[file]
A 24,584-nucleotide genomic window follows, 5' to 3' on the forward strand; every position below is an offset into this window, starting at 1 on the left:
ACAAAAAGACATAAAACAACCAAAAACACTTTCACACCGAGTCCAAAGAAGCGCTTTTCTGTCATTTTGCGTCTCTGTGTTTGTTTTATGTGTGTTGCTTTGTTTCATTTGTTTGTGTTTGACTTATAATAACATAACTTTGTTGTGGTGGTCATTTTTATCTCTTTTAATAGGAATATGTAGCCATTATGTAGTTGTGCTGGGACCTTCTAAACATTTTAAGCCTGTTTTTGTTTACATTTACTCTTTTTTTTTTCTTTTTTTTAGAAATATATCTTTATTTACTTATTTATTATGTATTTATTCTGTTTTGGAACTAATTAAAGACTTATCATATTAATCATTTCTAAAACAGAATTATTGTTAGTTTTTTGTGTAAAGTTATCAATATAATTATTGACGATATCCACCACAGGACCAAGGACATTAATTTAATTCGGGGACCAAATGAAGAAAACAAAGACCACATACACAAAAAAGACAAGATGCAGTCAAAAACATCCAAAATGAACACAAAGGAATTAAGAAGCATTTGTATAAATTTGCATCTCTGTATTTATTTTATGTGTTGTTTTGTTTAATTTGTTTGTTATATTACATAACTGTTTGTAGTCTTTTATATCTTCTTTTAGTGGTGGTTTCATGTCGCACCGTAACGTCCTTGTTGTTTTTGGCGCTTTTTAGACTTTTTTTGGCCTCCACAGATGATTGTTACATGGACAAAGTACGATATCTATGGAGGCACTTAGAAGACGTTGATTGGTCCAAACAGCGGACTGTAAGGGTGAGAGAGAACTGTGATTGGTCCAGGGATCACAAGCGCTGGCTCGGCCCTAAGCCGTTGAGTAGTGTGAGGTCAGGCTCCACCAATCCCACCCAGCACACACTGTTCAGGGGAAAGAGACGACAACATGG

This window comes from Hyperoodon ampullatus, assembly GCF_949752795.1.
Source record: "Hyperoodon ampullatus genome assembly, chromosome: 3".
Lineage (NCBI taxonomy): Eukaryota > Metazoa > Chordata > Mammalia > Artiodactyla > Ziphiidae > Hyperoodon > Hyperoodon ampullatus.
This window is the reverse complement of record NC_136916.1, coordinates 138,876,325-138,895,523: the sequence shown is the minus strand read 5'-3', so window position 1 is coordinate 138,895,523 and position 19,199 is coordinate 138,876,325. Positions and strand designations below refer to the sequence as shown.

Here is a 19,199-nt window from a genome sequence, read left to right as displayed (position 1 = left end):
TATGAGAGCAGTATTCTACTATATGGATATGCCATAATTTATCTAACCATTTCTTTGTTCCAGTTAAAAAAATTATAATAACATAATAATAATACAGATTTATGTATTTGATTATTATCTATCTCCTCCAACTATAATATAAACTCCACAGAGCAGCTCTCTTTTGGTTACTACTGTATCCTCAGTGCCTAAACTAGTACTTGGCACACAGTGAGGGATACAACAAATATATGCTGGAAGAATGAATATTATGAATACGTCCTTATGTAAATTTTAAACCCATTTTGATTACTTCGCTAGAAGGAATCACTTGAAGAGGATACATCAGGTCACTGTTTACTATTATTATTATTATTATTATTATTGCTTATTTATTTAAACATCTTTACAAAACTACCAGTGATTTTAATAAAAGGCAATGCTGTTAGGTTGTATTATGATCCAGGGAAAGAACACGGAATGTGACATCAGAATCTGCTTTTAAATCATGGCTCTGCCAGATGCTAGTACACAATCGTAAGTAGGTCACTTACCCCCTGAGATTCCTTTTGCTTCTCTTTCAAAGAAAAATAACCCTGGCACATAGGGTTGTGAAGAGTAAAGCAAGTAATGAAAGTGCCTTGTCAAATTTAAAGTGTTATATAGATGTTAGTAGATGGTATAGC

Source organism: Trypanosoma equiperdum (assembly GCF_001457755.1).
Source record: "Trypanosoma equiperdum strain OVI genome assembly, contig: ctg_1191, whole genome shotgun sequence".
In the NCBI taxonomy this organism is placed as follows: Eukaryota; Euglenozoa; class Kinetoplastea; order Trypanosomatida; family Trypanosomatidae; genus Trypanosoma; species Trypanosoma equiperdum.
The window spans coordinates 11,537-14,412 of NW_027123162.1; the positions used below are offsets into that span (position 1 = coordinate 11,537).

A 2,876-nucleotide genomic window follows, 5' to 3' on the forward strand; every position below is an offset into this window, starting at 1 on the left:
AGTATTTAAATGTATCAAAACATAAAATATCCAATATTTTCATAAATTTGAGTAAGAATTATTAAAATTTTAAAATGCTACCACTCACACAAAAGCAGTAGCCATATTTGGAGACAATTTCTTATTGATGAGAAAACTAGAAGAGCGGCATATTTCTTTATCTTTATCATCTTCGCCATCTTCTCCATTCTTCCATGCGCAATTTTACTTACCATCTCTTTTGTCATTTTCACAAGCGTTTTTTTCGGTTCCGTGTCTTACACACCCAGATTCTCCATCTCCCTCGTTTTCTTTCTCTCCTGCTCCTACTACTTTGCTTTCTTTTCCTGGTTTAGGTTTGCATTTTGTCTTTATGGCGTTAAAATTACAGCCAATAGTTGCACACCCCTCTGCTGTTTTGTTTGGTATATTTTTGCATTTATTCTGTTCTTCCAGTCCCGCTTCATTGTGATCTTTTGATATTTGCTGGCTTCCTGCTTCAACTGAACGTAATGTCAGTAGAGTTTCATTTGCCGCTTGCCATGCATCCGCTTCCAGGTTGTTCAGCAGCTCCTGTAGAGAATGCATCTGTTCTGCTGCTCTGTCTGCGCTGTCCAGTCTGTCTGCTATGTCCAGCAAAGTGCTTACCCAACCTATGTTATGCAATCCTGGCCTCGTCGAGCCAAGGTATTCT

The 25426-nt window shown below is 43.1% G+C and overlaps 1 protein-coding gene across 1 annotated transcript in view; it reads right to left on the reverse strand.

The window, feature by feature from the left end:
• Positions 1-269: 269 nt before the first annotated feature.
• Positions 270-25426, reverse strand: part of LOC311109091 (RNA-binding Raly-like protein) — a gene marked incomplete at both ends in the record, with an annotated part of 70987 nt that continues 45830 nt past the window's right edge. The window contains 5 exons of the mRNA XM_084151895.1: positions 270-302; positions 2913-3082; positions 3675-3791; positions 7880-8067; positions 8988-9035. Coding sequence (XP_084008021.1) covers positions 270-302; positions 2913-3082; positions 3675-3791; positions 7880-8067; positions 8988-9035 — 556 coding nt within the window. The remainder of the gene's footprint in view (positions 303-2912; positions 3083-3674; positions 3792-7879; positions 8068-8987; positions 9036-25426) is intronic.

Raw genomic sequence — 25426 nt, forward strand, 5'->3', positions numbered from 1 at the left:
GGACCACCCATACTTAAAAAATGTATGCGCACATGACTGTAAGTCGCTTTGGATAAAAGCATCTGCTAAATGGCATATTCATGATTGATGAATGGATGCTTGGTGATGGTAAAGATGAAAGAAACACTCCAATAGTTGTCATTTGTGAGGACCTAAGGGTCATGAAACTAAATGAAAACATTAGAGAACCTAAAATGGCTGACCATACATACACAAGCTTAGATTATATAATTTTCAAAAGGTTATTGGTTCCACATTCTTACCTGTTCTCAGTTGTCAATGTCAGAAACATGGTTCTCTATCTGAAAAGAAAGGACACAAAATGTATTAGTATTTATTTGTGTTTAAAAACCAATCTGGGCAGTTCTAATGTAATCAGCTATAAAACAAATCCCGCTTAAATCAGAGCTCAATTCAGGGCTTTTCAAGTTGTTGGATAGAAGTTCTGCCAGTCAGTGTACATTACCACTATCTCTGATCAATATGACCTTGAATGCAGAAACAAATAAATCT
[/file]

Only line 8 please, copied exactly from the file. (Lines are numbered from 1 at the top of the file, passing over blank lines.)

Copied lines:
TATGAGAGCAGTATTCTACTATATGGATATGCCATAATTTATCTAACCATTTCTTTGTTCCAGTTAAAAAAATTATAATAACATAATAATAATACAGATTTATGTATTTGATTATTATCTATCTCCTCCAACTATAATATAAACTCCACAGAGCAGCTCTCTTTTGGTTACTACTGTATCCTCAGTGCCTAAACTAGTACTTGGCACACAGTGAGGGATACAACAAATATATGCTGGAAGAATGAATATTATGAATACGTCCTTATGTAAATTTTAAACCCATTTTGATTACTTCGCTAGAAGGAATCACTTGAAGAGGATACATCAGGTCACTGTTTACTATTATTATTATTATTATTATTATTGCTTATTTATTTAAACATCTTTACAAAACTACCAGTGATTTTAATAAAAGGCAATGCTGTTAGGTTGTATTATGATCCAGGGAAAGAACACGGAATGTGACATCAGAATCTGCTTTTAAATCATGGCTCTGCCAGATGCTAGTACACAATCGTAAGTAGGTCACTTACCCCCTGAGATTCCTTTTGCTTCTCTTTCAAAGAAAAATAACCCTGGCACATAGGGTTGTGAAGAGTAAAGCAAGTAATGAAAGTGCCTTGTCAAATTTAAAGTGTTATATAGATGTTAGTAGATGGTATAGC